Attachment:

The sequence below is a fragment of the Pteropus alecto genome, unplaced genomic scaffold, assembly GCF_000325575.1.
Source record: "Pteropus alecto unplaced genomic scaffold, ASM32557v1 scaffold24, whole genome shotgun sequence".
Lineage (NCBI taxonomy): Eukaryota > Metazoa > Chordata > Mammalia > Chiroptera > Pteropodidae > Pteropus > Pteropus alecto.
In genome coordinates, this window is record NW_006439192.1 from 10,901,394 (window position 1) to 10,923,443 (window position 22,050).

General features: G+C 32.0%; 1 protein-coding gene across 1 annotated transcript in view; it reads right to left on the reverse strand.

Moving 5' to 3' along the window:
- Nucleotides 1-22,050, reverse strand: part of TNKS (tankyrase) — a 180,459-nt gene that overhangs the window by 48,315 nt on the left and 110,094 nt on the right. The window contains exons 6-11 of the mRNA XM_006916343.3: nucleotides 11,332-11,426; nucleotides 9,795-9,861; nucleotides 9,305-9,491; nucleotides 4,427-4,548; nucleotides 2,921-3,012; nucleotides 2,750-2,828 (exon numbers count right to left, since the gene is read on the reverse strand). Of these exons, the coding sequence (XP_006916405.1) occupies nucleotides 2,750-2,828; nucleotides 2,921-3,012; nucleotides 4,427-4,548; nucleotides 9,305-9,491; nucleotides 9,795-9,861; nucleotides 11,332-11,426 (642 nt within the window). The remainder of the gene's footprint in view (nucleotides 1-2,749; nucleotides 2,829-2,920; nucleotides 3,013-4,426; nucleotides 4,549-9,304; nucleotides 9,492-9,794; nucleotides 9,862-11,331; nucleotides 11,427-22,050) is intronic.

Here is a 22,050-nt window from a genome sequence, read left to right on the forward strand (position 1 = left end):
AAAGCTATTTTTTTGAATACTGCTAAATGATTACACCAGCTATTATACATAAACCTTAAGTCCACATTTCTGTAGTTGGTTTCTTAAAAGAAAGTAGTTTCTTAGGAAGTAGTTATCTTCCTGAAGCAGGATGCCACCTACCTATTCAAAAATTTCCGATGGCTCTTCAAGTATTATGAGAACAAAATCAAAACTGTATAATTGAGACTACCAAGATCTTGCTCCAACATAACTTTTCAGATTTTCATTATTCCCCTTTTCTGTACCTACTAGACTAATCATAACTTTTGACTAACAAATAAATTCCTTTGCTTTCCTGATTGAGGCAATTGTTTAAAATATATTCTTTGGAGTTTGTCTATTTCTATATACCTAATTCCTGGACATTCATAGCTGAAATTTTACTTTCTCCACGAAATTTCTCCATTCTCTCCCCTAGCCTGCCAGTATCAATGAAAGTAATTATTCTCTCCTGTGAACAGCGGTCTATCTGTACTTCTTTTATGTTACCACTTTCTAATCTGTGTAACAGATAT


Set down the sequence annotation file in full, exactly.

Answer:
The sequence below is a fragment of the Pteropus alecto genome, unplaced genomic scaffold, assembly GCF_000325575.1.
Source record: "Pteropus alecto unplaced genomic scaffold, ASM32557v1 scaffold24, whole genome shotgun sequence".
Lineage (NCBI taxonomy): Eukaryota > Metazoa > Chordata > Mammalia > Chiroptera > Pteropodidae > Pteropus > Pteropus alecto.
In genome coordinates, this window is record NW_006439192.1 from 10,901,394 (window position 1) to 10,923,443 (window position 22,050).

General features: G+C 32.0%; 1 protein-coding gene across 1 annotated transcript in view; it reads right to left on the reverse strand.

Moving 5' to 3' along the window:
- Nucleotides 1-22,050, reverse strand: part of TNKS (tankyrase) — a 180,459-nt gene that overhangs the window by 48,315 nt on the left and 110,094 nt on the right. The window contains exons 6-11 of the mRNA XM_006916343.3: nucleotides 11,332-11,426; nucleotides 9,795-9,861; nucleotides 9,305-9,491; nucleotides 4,427-4,548; nucleotides 2,921-3,012; nucleotides 2,750-2,828 (exon numbers count right to left, since the gene is read on the reverse strand). Of these exons, the coding sequence (XP_006916405.1) occupies nucleotides 2,750-2,828; nucleotides 2,921-3,012; nucleotides 4,427-4,548; nucleotides 9,305-9,491; nucleotides 9,795-9,861; nucleotides 11,332-11,426 (642 nt within the window). The remainder of the gene's footprint in view (nucleotides 1-2,749; nucleotides 2,829-2,920; nucleotides 3,013-4,426; nucleotides 4,549-9,304; nucleotides 9,492-9,794; nucleotides 9,862-11,331; nucleotides 11,427-22,050) is intronic.

Here is a 22,050-nt window from a genome sequence, read left to right on the forward strand (position 1 = left end):
AAAGCTATTTTTTTGAATACTGCTAAATGATTACACCAGCTATTATACATAAACCTTAAGTCCACATTTCTGTAGTTGGTTTCTTAAAAGAAAGTAGTTTCTTAGGAAGTAGTTATCTTCCTGAAGCAGGATGCCACCTACCTATTCAAAAATTTCCGATGGCTCTTCAAGTATTATGAGAACAAAATCAAAACTGTATAATTGAGACTACCAAGATCTTGCTCCAACATAACTTTTCAGATTTTCATTATTCCCCTTTTCTGTACCTACTAGACTAATCATAACTTTTGACTAACAAATAAATTCCTTTGCTTTCCTGATTGAGGCAATTGTTTAAAATATATTCTTTGGAGTTTGTCTATTTCTATATACCTAATTCCTGGACATTCATAGCTGAAATTTTACTTTCTCCACGAAATTTCTCCATTCTCTCCCCTAGCCTGCCAGTATCAATGAAAGTAATTATTCTCTCCTGTGAACAGCGGTCTATCTGTACTTCTTTTATGTTACCACTTTCTAATCTGTGTAACAGATAT